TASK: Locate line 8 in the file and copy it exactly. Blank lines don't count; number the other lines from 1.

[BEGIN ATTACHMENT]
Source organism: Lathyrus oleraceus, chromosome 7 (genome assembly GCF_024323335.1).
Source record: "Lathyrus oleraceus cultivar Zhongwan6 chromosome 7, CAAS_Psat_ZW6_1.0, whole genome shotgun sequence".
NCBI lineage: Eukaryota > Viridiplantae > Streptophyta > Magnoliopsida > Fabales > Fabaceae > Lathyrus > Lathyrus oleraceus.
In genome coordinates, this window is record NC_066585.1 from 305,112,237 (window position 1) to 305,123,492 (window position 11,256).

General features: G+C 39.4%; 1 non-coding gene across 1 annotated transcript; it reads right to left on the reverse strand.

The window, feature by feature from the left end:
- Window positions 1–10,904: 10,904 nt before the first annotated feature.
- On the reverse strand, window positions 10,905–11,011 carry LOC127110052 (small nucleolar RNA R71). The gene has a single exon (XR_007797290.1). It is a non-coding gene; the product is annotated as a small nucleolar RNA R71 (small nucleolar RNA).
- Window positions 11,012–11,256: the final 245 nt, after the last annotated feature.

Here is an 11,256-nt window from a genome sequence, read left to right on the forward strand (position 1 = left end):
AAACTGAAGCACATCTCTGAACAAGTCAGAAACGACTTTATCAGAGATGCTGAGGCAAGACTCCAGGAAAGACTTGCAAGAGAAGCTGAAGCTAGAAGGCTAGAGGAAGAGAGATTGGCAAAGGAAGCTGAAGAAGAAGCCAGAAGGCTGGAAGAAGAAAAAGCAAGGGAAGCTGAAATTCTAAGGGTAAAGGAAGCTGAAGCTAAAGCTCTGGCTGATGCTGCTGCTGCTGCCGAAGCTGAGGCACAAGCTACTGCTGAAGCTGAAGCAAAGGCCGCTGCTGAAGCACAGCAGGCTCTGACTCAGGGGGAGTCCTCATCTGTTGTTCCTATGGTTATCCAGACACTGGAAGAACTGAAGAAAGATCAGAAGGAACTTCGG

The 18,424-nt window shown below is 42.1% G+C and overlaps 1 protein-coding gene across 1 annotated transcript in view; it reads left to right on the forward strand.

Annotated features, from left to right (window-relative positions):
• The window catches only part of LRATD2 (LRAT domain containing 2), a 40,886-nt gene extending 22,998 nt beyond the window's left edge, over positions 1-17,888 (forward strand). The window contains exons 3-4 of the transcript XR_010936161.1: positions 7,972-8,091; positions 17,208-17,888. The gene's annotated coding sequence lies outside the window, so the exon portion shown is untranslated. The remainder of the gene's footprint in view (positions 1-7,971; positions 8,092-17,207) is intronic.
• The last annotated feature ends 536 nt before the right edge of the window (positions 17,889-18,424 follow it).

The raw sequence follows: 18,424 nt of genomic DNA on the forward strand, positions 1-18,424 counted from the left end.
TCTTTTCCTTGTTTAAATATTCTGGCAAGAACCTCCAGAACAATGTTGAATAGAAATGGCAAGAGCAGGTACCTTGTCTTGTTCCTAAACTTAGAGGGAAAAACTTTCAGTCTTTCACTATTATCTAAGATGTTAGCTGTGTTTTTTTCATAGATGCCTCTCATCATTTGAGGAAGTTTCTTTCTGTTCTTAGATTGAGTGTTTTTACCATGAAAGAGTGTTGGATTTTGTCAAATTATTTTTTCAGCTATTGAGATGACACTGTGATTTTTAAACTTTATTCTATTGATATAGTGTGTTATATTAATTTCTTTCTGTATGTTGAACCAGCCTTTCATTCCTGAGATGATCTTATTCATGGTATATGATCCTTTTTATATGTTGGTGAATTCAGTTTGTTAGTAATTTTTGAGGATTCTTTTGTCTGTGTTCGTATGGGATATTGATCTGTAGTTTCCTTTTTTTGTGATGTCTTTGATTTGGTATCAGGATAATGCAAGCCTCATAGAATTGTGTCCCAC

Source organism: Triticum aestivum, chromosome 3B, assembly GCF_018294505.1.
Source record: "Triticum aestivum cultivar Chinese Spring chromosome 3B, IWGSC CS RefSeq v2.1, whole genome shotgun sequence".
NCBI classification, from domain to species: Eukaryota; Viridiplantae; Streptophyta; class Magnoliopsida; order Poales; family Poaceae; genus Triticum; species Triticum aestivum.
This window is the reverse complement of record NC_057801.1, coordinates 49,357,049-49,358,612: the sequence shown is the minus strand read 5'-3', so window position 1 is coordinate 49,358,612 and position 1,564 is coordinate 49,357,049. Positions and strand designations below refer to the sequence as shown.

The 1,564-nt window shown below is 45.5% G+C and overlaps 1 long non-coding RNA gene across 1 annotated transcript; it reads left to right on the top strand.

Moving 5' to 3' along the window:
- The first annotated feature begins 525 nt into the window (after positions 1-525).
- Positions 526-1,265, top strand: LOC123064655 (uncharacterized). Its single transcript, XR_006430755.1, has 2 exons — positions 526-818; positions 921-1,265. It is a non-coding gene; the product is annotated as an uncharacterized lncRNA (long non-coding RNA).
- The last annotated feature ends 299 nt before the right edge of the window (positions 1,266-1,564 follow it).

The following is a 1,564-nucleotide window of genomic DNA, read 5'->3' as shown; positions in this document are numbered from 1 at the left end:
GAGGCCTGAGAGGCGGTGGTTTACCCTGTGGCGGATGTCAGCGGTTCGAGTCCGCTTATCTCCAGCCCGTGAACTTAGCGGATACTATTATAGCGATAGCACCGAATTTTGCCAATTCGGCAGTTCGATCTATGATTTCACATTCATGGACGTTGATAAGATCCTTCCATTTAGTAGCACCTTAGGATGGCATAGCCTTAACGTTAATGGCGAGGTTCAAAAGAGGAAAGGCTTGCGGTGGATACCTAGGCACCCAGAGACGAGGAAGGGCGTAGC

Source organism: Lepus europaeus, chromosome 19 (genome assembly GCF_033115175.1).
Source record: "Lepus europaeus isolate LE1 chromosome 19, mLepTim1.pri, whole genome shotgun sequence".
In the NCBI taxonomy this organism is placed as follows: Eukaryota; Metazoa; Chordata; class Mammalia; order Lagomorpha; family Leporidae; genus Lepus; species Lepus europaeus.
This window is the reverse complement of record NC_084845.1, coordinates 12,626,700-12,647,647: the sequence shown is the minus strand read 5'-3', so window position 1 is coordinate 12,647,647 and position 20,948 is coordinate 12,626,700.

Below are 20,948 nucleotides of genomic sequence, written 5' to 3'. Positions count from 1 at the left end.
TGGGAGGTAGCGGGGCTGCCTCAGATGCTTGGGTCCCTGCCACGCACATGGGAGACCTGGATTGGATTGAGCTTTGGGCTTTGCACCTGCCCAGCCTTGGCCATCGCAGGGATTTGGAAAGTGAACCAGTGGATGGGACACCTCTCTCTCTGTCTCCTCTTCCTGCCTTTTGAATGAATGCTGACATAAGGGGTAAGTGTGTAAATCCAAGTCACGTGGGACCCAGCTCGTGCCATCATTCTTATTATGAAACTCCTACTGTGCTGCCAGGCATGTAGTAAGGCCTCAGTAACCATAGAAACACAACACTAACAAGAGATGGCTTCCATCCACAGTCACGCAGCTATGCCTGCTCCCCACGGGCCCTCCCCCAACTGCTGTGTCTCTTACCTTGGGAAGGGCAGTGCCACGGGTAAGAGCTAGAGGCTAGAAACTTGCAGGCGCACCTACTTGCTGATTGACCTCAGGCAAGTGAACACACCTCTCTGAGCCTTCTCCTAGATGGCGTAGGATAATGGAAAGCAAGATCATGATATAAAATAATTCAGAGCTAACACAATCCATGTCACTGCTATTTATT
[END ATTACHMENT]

- On the reverse strand, window positions 10,905–11,011 carry LOC127110052 (small nucleolar RNA R71). The gene has a single exon (XR_007797290.1). It is a non-coding gene; the product is annotated as a small nucleolar RNA R71 (small nucleolar RNA).